A Brief History
On May 17, 1995, San Diego, California was the scene of one of the oddest and perhaps the scariest police chase of a stolen vehicle in the annals of motor vehicle theft. Shawn Timothy Nelson, a 35 year old US Army veteran stole a National Guard M-60A3 tank, a 63 ton metal monster boasting a 105mm main gun, two machine guns, a 750 horsepower engine, and as much as 10 inch thick armor.
Nelson’s time in the Army was marred by his “‘multifaceted’ disciplinary problems” which resulted in his discharge. He became a plumber but was better known as an eccentric by his neighbors, being involved in fights and other disturbances and odd activities. He also became an abuser of illegal drugs.
At 6:45 pm on the day later known as the “1995 San Diego Tank Rampage,” Nelson drove onto the National Guard base and broke into a tank, started it up and drove off through the fence. His rampage saw him destroy 40 cars, a bus bench, utility poles, traffic lights, and fire hydrants on a 25 minute drive of destruction. He then got hung up on a concrete traffic divider, which allowed pursuing police to jump aboard the tank and force open a hatch with bolt cutters, then shooting the tank thief to death.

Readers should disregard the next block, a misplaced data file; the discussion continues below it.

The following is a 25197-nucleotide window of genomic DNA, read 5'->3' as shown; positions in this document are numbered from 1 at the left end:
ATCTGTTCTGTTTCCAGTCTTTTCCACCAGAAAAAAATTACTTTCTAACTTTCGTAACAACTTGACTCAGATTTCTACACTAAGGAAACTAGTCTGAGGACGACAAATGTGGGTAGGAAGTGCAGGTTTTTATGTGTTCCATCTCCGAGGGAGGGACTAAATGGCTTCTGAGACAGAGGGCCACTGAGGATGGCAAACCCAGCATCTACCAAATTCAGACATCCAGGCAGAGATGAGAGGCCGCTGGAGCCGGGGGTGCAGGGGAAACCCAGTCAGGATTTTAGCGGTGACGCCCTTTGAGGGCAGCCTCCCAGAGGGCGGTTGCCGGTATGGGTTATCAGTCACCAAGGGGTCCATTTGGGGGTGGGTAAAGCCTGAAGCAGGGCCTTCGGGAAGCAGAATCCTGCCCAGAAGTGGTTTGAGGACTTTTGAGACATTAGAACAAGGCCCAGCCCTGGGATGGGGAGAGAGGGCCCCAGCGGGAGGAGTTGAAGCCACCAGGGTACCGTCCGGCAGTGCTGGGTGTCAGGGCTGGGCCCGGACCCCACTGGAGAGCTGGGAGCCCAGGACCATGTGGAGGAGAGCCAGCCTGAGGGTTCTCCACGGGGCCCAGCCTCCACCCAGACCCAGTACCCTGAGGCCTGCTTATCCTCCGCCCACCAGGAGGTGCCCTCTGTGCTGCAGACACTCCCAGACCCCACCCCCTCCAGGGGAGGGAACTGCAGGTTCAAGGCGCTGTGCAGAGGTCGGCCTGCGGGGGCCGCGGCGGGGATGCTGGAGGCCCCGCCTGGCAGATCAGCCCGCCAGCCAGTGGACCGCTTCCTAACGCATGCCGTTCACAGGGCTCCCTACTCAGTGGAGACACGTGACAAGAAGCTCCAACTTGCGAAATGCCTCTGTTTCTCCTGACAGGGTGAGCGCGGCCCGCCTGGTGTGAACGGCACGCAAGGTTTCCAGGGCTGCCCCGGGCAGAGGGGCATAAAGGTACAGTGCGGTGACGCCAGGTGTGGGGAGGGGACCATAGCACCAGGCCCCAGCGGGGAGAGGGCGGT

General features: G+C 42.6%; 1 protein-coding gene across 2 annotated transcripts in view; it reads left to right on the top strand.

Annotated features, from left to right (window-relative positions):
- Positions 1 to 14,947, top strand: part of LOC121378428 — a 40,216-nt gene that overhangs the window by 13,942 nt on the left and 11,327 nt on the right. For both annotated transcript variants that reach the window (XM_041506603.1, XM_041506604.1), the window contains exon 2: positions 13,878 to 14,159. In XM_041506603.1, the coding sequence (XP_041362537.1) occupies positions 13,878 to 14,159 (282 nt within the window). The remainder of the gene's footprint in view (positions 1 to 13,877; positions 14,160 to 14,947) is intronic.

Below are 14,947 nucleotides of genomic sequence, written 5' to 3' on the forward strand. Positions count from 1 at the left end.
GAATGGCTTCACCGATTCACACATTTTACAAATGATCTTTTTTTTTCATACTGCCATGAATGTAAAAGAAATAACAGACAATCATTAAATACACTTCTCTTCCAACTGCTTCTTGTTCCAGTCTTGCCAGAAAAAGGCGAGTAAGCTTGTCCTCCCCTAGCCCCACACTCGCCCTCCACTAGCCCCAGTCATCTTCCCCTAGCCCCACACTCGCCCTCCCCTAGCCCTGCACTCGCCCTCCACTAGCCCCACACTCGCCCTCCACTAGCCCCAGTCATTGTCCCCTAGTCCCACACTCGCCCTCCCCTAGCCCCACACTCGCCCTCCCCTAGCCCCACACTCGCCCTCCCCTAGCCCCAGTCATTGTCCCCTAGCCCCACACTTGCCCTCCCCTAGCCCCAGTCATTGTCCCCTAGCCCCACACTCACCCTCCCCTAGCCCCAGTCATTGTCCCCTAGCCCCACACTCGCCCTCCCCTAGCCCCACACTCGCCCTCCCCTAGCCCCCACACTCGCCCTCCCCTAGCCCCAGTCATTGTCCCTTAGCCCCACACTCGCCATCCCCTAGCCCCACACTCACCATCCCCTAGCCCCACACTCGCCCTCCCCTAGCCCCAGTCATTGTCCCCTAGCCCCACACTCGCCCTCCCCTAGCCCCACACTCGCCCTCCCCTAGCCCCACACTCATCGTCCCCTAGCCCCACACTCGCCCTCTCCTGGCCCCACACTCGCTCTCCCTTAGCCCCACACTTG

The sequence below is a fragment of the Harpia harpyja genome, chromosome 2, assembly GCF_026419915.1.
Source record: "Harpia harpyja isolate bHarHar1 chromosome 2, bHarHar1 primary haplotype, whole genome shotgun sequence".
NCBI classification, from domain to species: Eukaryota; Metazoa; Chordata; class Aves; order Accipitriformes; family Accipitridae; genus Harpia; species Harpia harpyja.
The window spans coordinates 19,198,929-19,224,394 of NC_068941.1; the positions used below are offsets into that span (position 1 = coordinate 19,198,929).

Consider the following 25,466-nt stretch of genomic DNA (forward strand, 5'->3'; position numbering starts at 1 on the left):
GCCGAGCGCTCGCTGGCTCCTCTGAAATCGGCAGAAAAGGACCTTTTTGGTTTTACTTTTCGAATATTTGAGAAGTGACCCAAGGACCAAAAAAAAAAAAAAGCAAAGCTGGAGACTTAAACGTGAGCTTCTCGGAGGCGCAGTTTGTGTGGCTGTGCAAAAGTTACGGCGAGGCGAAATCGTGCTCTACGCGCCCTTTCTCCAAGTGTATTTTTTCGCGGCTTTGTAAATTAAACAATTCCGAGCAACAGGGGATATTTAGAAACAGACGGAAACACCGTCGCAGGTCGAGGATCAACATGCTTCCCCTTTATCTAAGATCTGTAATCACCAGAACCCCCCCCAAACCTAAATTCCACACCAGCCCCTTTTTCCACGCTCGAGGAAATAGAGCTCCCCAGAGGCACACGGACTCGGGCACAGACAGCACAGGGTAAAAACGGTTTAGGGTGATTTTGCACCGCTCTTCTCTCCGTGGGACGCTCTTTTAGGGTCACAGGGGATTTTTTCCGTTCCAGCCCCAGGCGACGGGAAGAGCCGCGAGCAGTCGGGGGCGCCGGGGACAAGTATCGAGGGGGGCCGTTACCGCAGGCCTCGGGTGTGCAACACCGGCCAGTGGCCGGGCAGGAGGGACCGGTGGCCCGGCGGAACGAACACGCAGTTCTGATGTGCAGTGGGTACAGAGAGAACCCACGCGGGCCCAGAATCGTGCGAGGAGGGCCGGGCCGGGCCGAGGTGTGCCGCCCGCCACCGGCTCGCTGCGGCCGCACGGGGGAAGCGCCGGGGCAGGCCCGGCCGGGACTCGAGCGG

Luckily, no other people were hurt in the bizarre incident, and no motive for the theft and rampage has been determined.
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For more information, please see…
Bondurant, Bob. Bob Bondurant on Police and Pursuit Driving. Motorbooks, 2000.
Hunnicutt, RP. Patton: A History of the American Main Battle Tank. Echo Point Books, 2015.
The featured image in this article, a photograph of an M60A3 main battle tank from the 1st Platoon, 48th Brigade, 108th Armored Division, Georgia National Guard, moving through a recently cleared roadblock during the training exercise Company Team Defense, is in the public domain in the United States because it is a work prepared by an officer or employee of the United States Government as part of that person’s official duties under the terms of Title 17, Chapter 1, Section 105 of the US Code.
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